Dead or Alive

Did the killing of Osama bin Laden violate U.S. law?


Speaking before the Woodrow Wilson International Center for Scholars in August 2007, presidential candidate Barack Obama made no secret of his willingness to order the targeted killing of Osama bin Laden or any other key member of Al Qaeda, no matter where they might be hiding out at the time. "If we have actionable intelligence about high-value terrorists targets and [Pakistani President Pervez] Musharraf won't act, we will," Obama declared.

As the world learned on Sunday, Obama kept his word. He ordered a team of Navy SEALs to carry out "a targeted operation" inside the Abbottabad, Pakistan, compound where the infamous terrorist leader had been discovered. "After a firefight, they killed Osama bin Laden and took custody of his body," the president said.

According to a poll conducted by Rasmussen, 86 percent of Americans think Obama made the right call. Several prominent civil libertarians, however, aren't so sure.

"We're violating our basic values and our basic principles, which is that we accord everybody due process and we don't engage in summary executions," argued libertarian Fox Business Channel host Judge Andrew Napolitano. "Justice is not a summary execution by a Navy SEAL in your bedroom."

Liberal Salon writer Glenn Greenwald seemed to reach a similar conclusion, complaining that "very few people have even a slight interest in the unexciting, party-pooping question of whether our glorious killing comported with legal principles." Amnesty International's Claudio Cordone suggested that the killing may have even violated those principles. "US forces should have attempted to capture Osama Bin Laden alive in order to bring him to trial if he was unarmed and posing no immediate threat," Cardone declared.

It's a thorny issue. According to a still-binding executive order originally issued by President Gerald Ford in 1976 and later slightly modified and reissued by both President Jimmy Carter and President Ronald Reagan, "No person employed by or acting on behalf of the United States government shall engage in or conspire to engage in assassination."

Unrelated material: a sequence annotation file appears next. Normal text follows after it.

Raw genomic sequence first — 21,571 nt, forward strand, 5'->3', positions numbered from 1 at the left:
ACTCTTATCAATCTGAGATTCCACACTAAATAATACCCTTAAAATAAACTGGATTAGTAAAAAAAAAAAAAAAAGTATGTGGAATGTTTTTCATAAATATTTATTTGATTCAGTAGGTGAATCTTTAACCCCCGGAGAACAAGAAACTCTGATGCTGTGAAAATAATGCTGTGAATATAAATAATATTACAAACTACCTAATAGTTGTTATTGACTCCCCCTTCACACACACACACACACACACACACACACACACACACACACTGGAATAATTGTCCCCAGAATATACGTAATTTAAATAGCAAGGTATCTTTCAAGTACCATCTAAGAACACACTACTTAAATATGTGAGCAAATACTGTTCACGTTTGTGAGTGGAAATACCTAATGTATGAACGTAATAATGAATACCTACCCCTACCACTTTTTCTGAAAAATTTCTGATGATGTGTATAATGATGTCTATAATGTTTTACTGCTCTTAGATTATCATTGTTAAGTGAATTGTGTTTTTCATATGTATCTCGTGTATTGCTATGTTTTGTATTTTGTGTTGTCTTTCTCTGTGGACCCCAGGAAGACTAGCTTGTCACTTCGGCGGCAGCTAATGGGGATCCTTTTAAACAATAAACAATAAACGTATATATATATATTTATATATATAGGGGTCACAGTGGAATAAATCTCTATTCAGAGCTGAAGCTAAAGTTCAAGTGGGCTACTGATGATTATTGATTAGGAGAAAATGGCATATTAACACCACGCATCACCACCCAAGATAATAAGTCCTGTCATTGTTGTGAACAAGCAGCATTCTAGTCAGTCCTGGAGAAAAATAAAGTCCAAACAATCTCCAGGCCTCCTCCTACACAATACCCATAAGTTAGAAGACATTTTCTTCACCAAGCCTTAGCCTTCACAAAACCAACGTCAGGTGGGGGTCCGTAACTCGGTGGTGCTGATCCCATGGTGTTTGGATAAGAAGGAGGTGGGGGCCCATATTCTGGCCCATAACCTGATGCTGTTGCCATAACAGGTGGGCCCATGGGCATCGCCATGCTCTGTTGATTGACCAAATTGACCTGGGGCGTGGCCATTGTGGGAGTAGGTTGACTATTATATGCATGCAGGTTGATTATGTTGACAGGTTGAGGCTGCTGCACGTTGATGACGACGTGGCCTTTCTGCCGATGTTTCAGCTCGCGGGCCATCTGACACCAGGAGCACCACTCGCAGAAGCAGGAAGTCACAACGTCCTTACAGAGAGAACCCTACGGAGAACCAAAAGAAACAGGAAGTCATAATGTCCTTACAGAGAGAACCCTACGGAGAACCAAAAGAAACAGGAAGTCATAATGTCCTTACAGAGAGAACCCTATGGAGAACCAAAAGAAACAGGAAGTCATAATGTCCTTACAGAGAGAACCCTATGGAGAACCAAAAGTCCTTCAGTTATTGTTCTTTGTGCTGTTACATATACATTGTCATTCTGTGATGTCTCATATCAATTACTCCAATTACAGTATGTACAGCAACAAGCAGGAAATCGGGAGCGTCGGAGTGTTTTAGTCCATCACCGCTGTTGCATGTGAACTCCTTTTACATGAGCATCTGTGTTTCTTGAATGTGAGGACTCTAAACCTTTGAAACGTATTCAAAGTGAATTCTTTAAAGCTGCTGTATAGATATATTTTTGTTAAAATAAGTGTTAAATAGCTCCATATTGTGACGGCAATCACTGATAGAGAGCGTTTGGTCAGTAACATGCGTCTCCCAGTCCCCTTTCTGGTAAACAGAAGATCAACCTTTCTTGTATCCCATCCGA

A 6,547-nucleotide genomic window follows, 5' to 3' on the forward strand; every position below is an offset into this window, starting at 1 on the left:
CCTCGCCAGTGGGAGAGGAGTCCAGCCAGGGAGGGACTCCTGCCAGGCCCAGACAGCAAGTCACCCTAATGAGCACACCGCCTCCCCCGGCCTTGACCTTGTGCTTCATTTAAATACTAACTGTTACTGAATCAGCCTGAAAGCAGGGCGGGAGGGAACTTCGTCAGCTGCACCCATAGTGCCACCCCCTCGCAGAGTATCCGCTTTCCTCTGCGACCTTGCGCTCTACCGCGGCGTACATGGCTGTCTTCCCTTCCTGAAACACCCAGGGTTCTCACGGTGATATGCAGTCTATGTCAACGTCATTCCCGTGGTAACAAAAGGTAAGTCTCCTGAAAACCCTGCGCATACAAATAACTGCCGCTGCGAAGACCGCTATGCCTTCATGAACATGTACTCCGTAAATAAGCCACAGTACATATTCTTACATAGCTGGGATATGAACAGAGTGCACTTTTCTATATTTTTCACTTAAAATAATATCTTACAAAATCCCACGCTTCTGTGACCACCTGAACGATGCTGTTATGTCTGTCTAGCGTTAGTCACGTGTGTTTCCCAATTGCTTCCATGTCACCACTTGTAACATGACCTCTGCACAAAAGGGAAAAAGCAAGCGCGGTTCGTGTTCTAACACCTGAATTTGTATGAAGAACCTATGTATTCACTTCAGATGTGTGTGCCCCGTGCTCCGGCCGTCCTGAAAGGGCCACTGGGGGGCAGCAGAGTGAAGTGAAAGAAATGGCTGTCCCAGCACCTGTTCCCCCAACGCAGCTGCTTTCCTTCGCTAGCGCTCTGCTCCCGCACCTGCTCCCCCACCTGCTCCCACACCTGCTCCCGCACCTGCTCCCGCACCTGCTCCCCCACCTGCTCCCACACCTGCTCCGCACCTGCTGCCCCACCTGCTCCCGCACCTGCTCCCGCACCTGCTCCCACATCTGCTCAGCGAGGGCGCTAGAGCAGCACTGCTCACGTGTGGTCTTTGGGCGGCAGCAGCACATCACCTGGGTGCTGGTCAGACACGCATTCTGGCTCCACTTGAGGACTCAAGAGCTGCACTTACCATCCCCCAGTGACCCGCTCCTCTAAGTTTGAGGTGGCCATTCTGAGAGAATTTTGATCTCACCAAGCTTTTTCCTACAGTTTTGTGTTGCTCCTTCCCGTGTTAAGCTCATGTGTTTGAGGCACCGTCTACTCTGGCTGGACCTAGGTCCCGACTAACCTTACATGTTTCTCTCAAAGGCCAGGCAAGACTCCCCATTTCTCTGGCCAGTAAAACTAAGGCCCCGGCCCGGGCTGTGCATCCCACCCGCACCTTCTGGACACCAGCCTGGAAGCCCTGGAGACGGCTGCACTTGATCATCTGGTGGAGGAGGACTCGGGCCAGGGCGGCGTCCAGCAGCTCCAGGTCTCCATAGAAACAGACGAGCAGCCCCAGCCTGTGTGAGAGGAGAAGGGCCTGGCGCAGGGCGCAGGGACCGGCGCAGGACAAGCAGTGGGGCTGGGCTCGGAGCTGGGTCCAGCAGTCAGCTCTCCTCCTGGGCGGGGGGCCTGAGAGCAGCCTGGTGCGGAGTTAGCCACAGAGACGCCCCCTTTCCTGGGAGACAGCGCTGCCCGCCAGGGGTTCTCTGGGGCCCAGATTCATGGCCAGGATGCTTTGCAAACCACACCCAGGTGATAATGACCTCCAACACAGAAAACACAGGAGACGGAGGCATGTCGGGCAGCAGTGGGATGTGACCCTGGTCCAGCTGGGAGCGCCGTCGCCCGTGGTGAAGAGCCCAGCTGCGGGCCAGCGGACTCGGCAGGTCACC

Was bin Laden's killing an assassination? It certainly sounds like it fits the bill. According to a report published on Monday by National Journal, "a high-ranking military officer briefed on the assault said the SEALs knew their mission was not to take him alive." On the other hand, the president's counterterrorism adviser John Brennan did state, "If we had the opportunity to take him alive, we would have done that."

Let's say the mission was to kill, not to attempt capture. Does the difference matter? The legal question may ultimately turn on Senate Joint Resolution 23, also known as the Authorization for Use of Military Force, passed by Congress on September 14, 2001, which empowers the president "to use all necessary and appropriate force against those nations, organizations, or persons" involved in the 9/11 terrorist attacks.

If that authorization covers anybody, it covers Bin Laden, who repeatedly claimed credit for the 9/11 attacks and made no secret of his leadership role in Al Qaeda. So although the terrorist leader's demise may appear to fit the conventional definition of an assassination, the administration does have a plausible legal argument that the mission was a legitimate military operation carried out under the Authorization for Use of Military Force. Under that argument, the targeted killing of Bin Laden is no different than killing any other enemy commander during war—assuming Bin Laden wasn't shot while trying to surrender or while he was in custody, both of which would violate the rules of war.

But perhaps more important than the issue of legal plausibility is the question of political viability, and on that front the administration's actions appear untouchable. After all, this wasn't the targeted killing of an American citizen-turned-terrorist on U.S. soil, it was the killing of Osama bin Laden himself. As Jeffrey Toobin, legal affairs writer for The New Yorker and a frequent critic of the Bush administration's terrorism policies, reluctantly admitted on Monday, "Bin Laden didn't get a trial and didn't deserve one. But the number of people for whom that is true is small. At least it should be."

Damon W. Root is an associate editor at Reason magazine.